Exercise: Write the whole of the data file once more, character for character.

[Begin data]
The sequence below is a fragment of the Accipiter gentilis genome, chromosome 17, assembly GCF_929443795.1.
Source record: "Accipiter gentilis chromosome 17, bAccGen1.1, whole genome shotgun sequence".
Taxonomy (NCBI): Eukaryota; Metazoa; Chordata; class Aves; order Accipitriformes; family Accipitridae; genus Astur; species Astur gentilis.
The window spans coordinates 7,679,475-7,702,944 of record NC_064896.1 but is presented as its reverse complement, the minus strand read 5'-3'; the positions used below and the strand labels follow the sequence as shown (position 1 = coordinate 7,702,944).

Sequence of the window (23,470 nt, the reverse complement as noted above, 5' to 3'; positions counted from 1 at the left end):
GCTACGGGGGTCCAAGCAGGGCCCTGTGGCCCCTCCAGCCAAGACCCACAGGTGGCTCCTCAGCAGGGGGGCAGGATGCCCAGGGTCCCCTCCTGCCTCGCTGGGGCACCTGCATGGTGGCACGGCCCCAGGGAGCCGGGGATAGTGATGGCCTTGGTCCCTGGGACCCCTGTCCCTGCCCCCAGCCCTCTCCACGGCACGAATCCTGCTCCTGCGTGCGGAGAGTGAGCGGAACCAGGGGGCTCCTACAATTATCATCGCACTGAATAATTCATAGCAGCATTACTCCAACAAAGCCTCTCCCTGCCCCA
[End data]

The sequence below is a fragment of the Accipiter gentilis genome, chromosome 17, assembly GCF_929443795.1.
Source record: "Accipiter gentilis chromosome 17, bAccGen1.1, whole genome shotgun sequence".
Taxonomy (NCBI): Eukaryota; Metazoa; Chordata; class Aves; order Accipitriformes; family Accipitridae; genus Astur; species Astur gentilis.
The window spans coordinates 7,679,475-7,702,944 of record NC_064896.1 but is presented as its reverse complement, the minus strand read 5'-3'; the positions used below and the strand labels follow the sequence as shown (position 1 = coordinate 7,702,944).

Sequence of the window (23,470 nt, the reverse complement as noted above, 5' to 3'; positions counted from 1 at the left end):
GCTACGGGGGTCCAAGCAGGGCCCTGTGGCCCCTCCAGCCAAGACCCACAGGTGGCTCCTCAGCAGGGGGGCAGGATGCCCAGGGTCCCCTCCTGCCTCGCTGGGGCACCTGCATGGTGGCACGGCCCCAGGGAGCCGGGGATAGTGATGGCCTTGGTCCCTGGGACCCCTGTCCCTGCCCCCAGCCCTCTCCACGGCACGAATCCTGCTCCTGCGTGCGGAGAGTGAGCGGAACCAGGGGGCTCCTACAATTATCATCGCACTGAATAATTCATAGCAGCATTACTCCAACAAAGCCTCTCCCTGCCCCA